Tuesday, September 6, 2016

How Populism at Home Can Detract from International Image: a Case of Duterte's Philippines

It is no understatement to say that the Philippines is going through some interesting times with the inauguration of a new president.  Sticking to his words on the campaign trial, President Duterte immediately set out to wage a low-intensity war against distributors and users of illegal drugs.  While the exact casualty figures from the campaign is up for debate, there is definitive evidence that police forces tasked with the "cleanup" have indeed shot and killed quite a few people in the process.  The president, in rather dubious legal grounds, have promised protection for officers who have resorted to "shoot first, ask later" methodologies.

Obviously, such turn of events have not gone down well with liberal interventionist policies of the US and the Western world in general.  And the reason for the opposition is not hard to understand.  By giving armed officers a free hand to "shoot and kill" suspected drug dealers, for instance, Duterte has in reality stripped drug dealers of any right to defend themselves in the court of law, to prove either their innocence, or at the very least, the reason that they should be given sentences less than automatic death sentences on the street, by the barrel of guns of some trigger-happy police officers.

Unsurprisingly, Duterte has not taken kindly to the level of opposition shown by foreign leaders to his drug campaigns.  True to his outspoken self, he has so far lashed back in every way from threatening to quit to the United Nations to cursing the American president in vulgar languages.  By displaying his defiance toward Western criticism, Duterte has shown that he does not share the West's beliefs in human rights as something enshrined in a country's political and legal institutions.  By emphasizing that "the Philippines is an independent country, not an American colony," Duterte implies that the country is not in the "Western ideological camp."

What is perhaps much more surprising is the level of popular support Duterte has received from the Filipino, and even Southeast Asian, public on his aggressive stance.  Sure, in some ways, the silence of Duterte critics can partly be attributed to the social conformist culture of the country, but that still does not explain why people actively commented on social media to defend Duterte's preference for extrajudicial killings as the right move for the country to solve its street-level drug problems.  It is almost as if the people is giving the president a clear mandate to ignore the country's laws and bureaucracies to solve a problem.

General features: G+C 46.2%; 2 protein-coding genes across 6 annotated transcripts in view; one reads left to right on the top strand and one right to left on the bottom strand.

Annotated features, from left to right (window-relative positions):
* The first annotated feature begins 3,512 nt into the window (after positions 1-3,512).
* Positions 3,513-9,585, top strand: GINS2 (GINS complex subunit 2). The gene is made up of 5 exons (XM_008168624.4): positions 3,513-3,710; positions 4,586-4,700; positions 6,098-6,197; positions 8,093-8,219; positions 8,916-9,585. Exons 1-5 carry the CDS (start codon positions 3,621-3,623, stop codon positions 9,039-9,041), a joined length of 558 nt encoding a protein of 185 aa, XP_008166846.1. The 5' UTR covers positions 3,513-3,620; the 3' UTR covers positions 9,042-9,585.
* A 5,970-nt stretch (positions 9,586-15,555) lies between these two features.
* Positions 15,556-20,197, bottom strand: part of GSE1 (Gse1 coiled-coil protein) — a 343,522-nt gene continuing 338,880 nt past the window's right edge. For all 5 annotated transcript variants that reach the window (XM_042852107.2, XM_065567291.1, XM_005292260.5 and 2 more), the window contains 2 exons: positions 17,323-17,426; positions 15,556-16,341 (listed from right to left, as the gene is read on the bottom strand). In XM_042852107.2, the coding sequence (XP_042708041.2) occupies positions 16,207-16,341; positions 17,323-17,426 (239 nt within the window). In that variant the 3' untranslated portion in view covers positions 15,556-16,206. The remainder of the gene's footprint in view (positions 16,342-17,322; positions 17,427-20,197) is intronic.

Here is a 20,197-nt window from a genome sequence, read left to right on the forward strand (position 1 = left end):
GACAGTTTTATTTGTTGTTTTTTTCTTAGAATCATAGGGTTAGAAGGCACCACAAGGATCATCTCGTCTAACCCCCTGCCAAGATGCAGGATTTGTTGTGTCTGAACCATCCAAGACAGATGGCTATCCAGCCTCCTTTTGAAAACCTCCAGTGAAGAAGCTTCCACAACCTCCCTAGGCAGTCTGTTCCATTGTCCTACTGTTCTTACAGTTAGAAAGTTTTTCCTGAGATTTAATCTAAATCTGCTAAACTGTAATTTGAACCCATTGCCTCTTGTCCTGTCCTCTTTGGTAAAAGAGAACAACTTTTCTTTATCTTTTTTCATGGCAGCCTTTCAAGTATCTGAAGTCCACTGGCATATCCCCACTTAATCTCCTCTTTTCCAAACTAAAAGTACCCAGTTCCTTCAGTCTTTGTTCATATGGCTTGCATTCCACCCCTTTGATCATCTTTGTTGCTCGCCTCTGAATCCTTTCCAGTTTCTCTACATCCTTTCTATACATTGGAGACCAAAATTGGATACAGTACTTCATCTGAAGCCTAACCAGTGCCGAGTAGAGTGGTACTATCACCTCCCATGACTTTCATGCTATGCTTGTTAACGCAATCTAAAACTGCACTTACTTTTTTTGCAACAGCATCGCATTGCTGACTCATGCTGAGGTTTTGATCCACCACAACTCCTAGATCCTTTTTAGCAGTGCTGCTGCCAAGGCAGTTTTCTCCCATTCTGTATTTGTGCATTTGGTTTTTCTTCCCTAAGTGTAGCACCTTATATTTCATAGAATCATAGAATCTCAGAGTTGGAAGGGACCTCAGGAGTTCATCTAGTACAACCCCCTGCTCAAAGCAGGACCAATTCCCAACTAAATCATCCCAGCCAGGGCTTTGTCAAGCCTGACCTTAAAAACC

Looking back at recent Philippine history, however, may offer a glimpse of rationale behind the virulent popular support.  In much of the same way as Duterte did in the recent presidential election, Marcos swept into office decades ago with the mandate to prop up a country supposedly falling apart from misgovernance.  Despite rampant corruption and systemic wrecking of the country's economic structure, Marcos still manage to be remembered fondly by some Filipinos as provider of "efficiency."  Today many Filipinos still seem to yearn for the same thing as they look to Duterte.

Moreover, with "Filipino pride" as an important component of the Filipino psyche, Duterte, with his vocal rashness, have for once in many moons managed to provide international attention on the country as a bastion of strength and action, even if it might some laws are violated.  For a nation that export large numbers of low-pay, easily abused migrants to various wealthy international destinations, to be recognized as such through the words and deeds of their leader may be more significant than people from other cultural contexts can realistically fathom.

But of course, the militant populism whipped up by Duterte will have their negative consequences in the long term.  As Africa demonstrates, the use of vigilante justice will only weaken the rule of law.  The result is increased suspicion by foreign entities that the method by which Duterte handle drugs can easily be replicated to deal with a plethora of other issues, particularly when it pertains to conducting certain businesses that may superficially seem to be detrimental to the interest of the Filipino state or people.  Outwardly using "opposition to illiberalism" as an excuse, many Western firms may reduce involvement in the Philippines.

Furthermore, and maybe more important than detrimental economic consequences, the long-term political fallout will isolate Philippines in an undesirable way.  International diplomacy is, above anything else, based on presence of shared values and interests between and among states.  Without finding common grounds, it is difficult for cooperation to move forward.  Duterte's devil-may-care attitude toward foreign criticism may sound arousing for the domestic audience, but to a foreign one, it is anything but.  Any international goodwill the country has gained since the South China Sea arbitration is now quickly being eroded, in a way that a Philippines, dependent on international diplomacy to push forward its claims, cannot afford.

No comments:

Post a Comment